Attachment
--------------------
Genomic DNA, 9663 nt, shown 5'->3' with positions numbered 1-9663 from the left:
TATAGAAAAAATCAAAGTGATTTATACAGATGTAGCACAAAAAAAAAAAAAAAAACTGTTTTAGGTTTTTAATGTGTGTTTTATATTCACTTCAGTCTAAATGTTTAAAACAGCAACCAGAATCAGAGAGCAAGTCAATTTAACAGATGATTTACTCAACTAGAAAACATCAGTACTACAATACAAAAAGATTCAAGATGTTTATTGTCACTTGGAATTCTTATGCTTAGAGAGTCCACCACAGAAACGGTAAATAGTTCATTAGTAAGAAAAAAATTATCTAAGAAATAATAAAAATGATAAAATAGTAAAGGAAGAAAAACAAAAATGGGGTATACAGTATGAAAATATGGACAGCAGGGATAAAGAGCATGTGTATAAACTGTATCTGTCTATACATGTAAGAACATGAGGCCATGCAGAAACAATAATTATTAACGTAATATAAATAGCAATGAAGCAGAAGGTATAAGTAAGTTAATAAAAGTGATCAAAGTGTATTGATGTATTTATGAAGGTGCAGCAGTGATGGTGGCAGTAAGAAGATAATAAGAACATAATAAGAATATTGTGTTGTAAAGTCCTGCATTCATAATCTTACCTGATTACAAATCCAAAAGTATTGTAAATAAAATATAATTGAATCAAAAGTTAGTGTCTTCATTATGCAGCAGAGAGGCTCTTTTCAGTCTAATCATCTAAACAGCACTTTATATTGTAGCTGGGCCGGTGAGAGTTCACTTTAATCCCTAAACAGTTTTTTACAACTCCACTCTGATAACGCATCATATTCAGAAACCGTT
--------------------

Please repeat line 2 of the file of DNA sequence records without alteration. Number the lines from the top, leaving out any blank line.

TATAGAAAAAATCAAAGTGATTTATACAGATGTAGCACAAAAAAAAAAAAAAAAACTGTTTTAGGTTTTTAATGTGTGTTTTATATTCACTTCAGTCTAAATGTTTAAAACAGCAACCAGAATCAGAGAGCAAGTCAATTTAACAGATGATTTACTCAACTAGAAAACATCAGTACTACAATACAAAAAGATTCAAGATGTTTATTGTCACTTGGAATTCTTATGCTTAGAGAGTCCACCACAGAAACGGTAAATAGTTCATTAGTAAGAAAAAAATTATCTAAGAAATAATAAAAATGATAAAATAGTAAAGGAAGAAAAACAAAAATGGGGTATACAGTATGAAAATATGGACAGCAGGGATAAAGAGCATGTGTATAAACTGTATCTGTCTATACATGTAAGAACATGAGGCCATGCAGAAACAATAATTATTAACGTAATATAAATAGCAATGAAGCAGAAGGTATAAGTAAGTTAATAAAAGTGATCAAAGTGTATTGATGTATTTATGAAGGTGCAGCAGTGATGGTGGCAGTAAGAAGATAATAAGAACATAATAAGAATATTGTGTTGTAAAGTCCTGCATTCATAATCTTACCTGATTACAAATCCAAAAGTATTGTAAATAAAATATAATTGAATCAAAAGTTAGTGTCTTCATTATGCAGCAGAGAGGCTCTTTTCAGTCTAATCATCTAAACAGCACTTTATATTGTAGCTGGGCCGGTGAGAGTTCACTTTAATCCCTAAACAGTTTTTTACAACTCCACTCTGATAACGCATCATATTCAGAAACCGTT